Review #1: Damien: Omen II
Damien: Omen II was originally directed by Mike Hodges before he was replaced by Don Taylor. Some of the scenes Mike shot are in the film. Harvey Bernhard wrote the story, with the script being written by Mike Hodges and Stanley Mann. William Holden, Lee Grant, Johnathan Scott-Taylor, Robert Foxworth, Nicholas Pryor, Lew Ayres, Sylvia Sidney, Lance Henriksen, Elizabeth Shepherd, Lucas Donat, and Allan Arbus star.
Seven years have passed since the deaths of Robert and Katherine Thorn. Damien now lives with his uncle Richard and aunt Ann and attends a prestigious military academy. On the eve of Damien’s 13th birthday, he finally learns his nature. And he must stand strong against his enemies if he is to triumph.
There was so much potential in the film and unfortunately, while it is a decent follow-up to The Omen (1976), it flounders somewhat. The tension and suspense so expertly built-up in the original is just squandered here. While there are tense scenes, to be sure, it just kind of flits in and out of the picture. The beginning of the picture builds the suspense nicely, but once Damien finds out the truth, it disappears. They should have waited a little longer for Damien to reveal his true nature. The one thing that the first picture had going for it was that nothing they happened could be tied directly to Damien. It was all a question of whether Damien really was the Antichrist or if it was all a coincidence. And they continue that for a little bit. Then Damien finds out the truth and rails against it for a minute and then begins to have a more direct hand in his fate. A better way to go about it would maybe have him struggle against his true identity more before finally embracing it in the end. Give the people the suspense that he might triumph over his fate before yanking the rug out from under them.
The story is unevenly paced and the third act much too short. Although the very shocking twist at the end is breathtaking. It comes out of nowhere, but if you pay attention, you can see little clues leading up to it. It almost makes up for the lack of suspense in the second act. The story does keep your interest and has some great moments, but the story is far short of what we potentially could have had.
The casting was great. William Holden is as classy an actor as Gregory Peck. Lee Grant plays Ann beautifully. John Scott-Taylor is very menacing as Damien. Elizabeth Shepherd is perfect as the excitable Joan Hart. Sylvia Sidney is brilliant as Aunt Marion. Her role should honestly have been expanded. The deaths are inspired and stay true to the series. The elevator death scene is particularly brutal.
Overall, Damien: Omen II (1978) is a well-deserved 8/10. While the story could use a little work, the cast and effects are excellent. I would definitely recommend this.
Review #2: The Final Conflict: Omen III
The Final Conflict: Omen III was directed by Graham Baker from a script by Andrew Birkin. Sam Neill, Rossano Brazzi, Don Gordon, Lisa Harrow, Barnaby Holm, and Mason Adams star.
Damien is 32 years old and is running Thorn Industries. He’s just been appointed to the ambassadorship to England. His rise as the Antichrist is beginning. But he must now destroy the Second Coming of Christ if he is to cement his power. Meanwhile, a group of monks have gathered the Daggers of Megiddo and plan to destroy the Antichrist once and for all.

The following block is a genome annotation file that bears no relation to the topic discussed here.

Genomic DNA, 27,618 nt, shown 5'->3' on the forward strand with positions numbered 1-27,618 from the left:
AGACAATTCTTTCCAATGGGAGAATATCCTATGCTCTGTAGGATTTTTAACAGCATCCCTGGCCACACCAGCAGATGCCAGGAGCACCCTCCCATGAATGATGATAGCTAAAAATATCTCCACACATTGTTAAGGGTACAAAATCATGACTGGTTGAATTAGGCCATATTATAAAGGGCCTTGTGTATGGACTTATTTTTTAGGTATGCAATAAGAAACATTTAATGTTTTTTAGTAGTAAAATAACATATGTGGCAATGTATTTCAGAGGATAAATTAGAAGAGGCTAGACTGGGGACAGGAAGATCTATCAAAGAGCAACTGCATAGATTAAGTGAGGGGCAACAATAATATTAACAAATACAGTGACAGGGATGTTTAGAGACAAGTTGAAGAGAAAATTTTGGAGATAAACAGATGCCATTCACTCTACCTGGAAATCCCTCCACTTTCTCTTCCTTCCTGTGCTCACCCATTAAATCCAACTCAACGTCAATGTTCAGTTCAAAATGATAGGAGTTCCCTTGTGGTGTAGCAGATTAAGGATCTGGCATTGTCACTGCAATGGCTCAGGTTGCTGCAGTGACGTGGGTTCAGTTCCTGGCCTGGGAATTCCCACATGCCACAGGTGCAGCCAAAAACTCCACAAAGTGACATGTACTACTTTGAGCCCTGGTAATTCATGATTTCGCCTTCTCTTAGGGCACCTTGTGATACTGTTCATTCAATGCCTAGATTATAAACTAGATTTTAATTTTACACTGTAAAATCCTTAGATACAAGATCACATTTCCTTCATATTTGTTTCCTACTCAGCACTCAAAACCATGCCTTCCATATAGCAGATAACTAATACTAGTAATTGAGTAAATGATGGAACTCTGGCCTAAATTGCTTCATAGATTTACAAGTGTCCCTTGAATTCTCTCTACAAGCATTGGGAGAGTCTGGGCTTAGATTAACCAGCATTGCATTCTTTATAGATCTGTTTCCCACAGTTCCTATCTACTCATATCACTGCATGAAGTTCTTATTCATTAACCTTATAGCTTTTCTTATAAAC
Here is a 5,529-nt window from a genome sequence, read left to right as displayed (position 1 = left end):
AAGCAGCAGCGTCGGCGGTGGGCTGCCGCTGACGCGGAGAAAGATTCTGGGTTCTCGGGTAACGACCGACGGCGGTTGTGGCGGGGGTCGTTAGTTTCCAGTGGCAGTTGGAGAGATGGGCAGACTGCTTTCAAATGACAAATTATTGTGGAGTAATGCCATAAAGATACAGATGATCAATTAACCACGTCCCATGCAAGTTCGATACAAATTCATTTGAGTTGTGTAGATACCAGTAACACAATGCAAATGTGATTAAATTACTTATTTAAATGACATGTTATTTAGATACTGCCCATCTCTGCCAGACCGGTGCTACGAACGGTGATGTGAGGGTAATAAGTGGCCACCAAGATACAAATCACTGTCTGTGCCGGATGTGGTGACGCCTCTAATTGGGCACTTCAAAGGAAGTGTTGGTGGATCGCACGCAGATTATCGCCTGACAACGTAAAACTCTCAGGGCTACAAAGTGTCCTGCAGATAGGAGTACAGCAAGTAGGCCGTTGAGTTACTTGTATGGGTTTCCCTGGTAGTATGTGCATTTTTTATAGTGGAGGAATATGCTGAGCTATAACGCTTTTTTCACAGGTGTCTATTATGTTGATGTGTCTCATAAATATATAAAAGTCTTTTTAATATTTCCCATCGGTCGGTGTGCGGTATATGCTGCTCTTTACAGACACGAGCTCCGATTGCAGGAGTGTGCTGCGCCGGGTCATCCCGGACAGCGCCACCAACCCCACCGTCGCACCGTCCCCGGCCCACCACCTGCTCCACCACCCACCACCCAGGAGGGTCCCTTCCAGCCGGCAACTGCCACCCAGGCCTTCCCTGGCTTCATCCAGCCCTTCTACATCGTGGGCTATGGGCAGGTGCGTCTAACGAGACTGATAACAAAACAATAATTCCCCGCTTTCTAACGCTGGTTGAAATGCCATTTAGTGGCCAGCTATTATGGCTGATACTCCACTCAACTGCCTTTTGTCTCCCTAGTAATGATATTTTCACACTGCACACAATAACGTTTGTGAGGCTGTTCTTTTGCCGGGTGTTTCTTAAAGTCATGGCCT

We deserved a far better ending to the Omen trilogy. While this isn’t a complete turkey, it’s a huge letdown from the previous films. For one, the plot isn’t anything like we should expect from the Antichrist consolidating power. The main plot seems to be him gathering followers and romancing Kate Reynolds. The subplot, which isn’t given nearly enough attention, is killing the baby that is the Second Coming of Christ. We learn a little of Damien’s political ambitions, but not enough to learn how he plans to conquer the world. Even his running of Thorn Industries, his ambassadorship, as well as his leading the UN’s Youth Council are barely footnotes. We see he’s gathered followers, but never how he came upon them. And his speech to them is over the top cheesy. And then we have retcons and inconsistencies from the previous films. The new timeline has the original film taking place in the 1950s, which is clearly inaccurate. And the plot involving the daggers of Meggido completely contradicts The Omen (1976). You need all seven to kill the Antichrist. Using any less simply kills his body, not his soul.
The cast is pretty good. Especially Sam Neill and Lisa Harrow. They have great chemistry, even if it feels rushed to an extent. Sam is very charismatic as Damien, exactly what you would expect from the Antichrist. And he even does well with some moments of cheesy dialogue. Barnaby Holm as Peter is a standout. His descent into becoming Damien’s apostate is chilling. There’s an uncomfortable erotic undertone to their relationship, which adds to the discomfort of the movie. The rest of the cast is adequate and does the best with the script that they can.
The special effects are adequate, but only one of the deaths stand out. The suicide of the Ambassador is well done and very jarring. The third act is another thing that helps to ruin the picture. It’s very truncated and has very little build-up. It’s quite underwhelming. We deserved far better having invested so much into the series and into Damien.
The Final Conflict: Omen III (1981) is a 5/10. Decent casting can’t save this film from a bad script. If you want a better conclusion to the Omen trilogy, you’re going to be greatly disappointed.